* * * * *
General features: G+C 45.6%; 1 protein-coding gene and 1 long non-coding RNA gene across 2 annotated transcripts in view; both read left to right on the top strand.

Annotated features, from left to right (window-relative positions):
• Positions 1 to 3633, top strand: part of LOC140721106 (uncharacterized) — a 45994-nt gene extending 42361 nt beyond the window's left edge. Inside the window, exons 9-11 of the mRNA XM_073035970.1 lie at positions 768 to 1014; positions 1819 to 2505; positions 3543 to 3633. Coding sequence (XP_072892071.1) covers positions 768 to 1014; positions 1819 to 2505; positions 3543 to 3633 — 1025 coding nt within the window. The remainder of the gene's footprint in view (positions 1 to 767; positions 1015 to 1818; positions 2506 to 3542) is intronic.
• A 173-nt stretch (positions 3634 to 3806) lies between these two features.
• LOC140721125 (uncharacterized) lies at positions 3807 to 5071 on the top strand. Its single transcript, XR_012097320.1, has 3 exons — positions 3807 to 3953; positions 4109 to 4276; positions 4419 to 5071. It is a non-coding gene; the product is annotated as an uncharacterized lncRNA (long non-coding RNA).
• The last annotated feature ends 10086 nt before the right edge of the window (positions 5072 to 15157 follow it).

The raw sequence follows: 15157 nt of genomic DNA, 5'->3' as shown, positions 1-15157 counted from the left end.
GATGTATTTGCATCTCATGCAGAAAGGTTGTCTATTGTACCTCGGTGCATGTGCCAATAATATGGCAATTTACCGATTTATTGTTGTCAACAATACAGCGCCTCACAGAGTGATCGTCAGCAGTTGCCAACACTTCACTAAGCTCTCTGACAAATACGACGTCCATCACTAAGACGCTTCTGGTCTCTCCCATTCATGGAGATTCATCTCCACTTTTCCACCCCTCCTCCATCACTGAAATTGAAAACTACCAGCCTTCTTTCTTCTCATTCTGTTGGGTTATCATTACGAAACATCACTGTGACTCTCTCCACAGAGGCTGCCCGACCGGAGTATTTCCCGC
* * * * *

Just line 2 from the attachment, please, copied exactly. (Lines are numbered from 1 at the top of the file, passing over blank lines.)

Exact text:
Annotated features, from left to right (window-relative positions):